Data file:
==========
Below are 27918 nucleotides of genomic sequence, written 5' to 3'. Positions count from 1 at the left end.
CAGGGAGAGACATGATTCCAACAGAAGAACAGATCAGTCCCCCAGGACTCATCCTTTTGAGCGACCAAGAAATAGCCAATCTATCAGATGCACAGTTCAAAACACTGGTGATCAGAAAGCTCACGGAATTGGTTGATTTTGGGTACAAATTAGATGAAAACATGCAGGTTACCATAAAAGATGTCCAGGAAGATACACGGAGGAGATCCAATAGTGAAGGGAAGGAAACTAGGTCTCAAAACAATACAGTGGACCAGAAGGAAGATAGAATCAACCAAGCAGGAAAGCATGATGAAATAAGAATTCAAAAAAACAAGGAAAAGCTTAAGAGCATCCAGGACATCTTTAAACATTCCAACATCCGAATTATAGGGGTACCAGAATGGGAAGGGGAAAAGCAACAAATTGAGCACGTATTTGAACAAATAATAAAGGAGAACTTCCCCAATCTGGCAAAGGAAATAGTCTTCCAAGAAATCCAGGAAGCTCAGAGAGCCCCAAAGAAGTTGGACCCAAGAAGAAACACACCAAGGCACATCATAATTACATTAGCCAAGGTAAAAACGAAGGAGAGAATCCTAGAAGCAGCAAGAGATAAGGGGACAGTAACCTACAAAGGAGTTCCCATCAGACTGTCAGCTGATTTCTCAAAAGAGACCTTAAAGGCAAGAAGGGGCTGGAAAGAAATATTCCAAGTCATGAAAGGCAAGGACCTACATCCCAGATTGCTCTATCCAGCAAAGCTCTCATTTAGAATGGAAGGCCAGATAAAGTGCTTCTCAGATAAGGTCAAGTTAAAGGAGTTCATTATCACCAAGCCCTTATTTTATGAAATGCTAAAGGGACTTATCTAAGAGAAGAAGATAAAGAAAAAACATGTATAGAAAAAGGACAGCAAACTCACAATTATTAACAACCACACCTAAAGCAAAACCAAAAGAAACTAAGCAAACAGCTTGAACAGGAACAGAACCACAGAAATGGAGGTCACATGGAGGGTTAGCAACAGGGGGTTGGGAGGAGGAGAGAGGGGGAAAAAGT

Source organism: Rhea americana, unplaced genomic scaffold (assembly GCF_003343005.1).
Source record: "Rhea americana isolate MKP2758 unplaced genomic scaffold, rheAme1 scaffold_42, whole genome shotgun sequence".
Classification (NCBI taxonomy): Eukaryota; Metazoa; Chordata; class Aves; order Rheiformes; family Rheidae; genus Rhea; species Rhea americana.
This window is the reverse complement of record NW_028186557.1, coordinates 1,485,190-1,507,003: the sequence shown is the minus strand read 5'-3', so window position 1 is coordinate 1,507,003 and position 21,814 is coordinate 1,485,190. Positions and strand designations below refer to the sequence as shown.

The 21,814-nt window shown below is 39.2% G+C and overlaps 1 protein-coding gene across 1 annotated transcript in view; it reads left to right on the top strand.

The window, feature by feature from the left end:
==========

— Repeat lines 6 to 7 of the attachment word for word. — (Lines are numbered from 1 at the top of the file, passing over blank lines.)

This window is the reverse complement of record NW_028186557.1, coordinates 1,485,190-1,507,003: the sequence shown is the minus strand read 5'-3', so window position 1 is coordinate 1,507,003 and position 21,814 is coordinate 1,485,190. Positions and strand designations below refer to the sequence as shown.

The 21,814-nt window shown below is 39.2% G+C and overlaps 1 protein-coding gene across 1 annotated transcript in view; it reads left to right on the top strand.